Deleting API Science Global Variables

In previous blog posts, I described how API Science monitors could be used to create global variables and retrieve and verify them. In this post, we’ll create a new monitor that deletes an API Science global variable, then study what effect this has on the earlier monitors.

My “Set Dog and Meal” monitor sets the following variables (creating them if they don’t already exist):

  • my_dog: Fido
  • my_meal: steak
  • my_status: hungry

My “Dog and Meal Status” monitor retrieves the variables, and uses an API Science Regex validation to verify that the text “my_meal” was returned as part of the response body.

To demonstrate deleting variables, I create a new monitor:

Here I’ve configured a monitor named “Fido Eats” that accesses the API Science variables API (https://api.apiscience.com/v1/variables) using the HTTP DELETE; the monitor runs every hour from Washington, DC.

Clicking the “Show Settings” link lets me enter the required authentication credentials and configure additional details:

The Authentication HTTP header provides the API with my API Science API key. The Content-Type header identifies that the request body is in JSON (JavaScript Object Notation) format. The request body identifies the global variable to which the DELETE method will be applied (my_meal).

Saving and running the monitor produces this result:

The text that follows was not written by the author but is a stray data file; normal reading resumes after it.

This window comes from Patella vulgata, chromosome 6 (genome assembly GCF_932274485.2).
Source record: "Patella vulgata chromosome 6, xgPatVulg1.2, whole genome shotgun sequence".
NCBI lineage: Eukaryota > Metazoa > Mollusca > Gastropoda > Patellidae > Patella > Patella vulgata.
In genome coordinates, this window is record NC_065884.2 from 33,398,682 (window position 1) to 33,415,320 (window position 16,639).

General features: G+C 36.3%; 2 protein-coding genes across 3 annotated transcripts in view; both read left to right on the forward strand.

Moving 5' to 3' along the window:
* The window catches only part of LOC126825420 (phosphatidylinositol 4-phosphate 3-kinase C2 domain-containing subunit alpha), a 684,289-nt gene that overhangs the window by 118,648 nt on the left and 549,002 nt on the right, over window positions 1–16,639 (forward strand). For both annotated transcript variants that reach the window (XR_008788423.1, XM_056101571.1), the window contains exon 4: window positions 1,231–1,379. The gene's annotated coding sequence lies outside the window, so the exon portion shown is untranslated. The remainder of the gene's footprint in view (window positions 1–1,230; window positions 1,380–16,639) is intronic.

The HTTP status code 200 indicates that the API call was processed successfully. The response body lists the current set of global variables for my API Science account, which lets me verify that a global variable named “my_meal” no longer exists.

But now, when I go to my “Dog and Meal Status” monitor, I see the following:

The monitor says the API is down. Scrolling down to “Recent Checks” I see:

The response code is 200, indicating that the actual call to the API succeeded (the API processed the request and returned a response). The status of the call is “Failure” because a specified validation requirement was not passed.

Clicking on the date and time link brings us to the details for the failed API check:

The call failed because the Regex validation for this monitor found that the response body does not include the required text “my_meal”; this is the case because the “Fido Eats” monitor deleted that variable from my account.

My “Dog and Meal Status” monitor won’t remain down forever, though. The next time my “Set Dog and Meal” monitor runs, the “my_meal” variable will be recreated (and reset to “steak”), and all three monitors will report statuses of “Success” — until the next time Fido eats and I come looking for my steak…

Conclusion

The three monitors created in this series of posts illustrate how API Science global variables can be used to coordinate multiple monitors. The variables provide a means for communicating information between monitors, facilitating more complex verification of the status of the APIs that are critical for your product.

–Kevin Farnham

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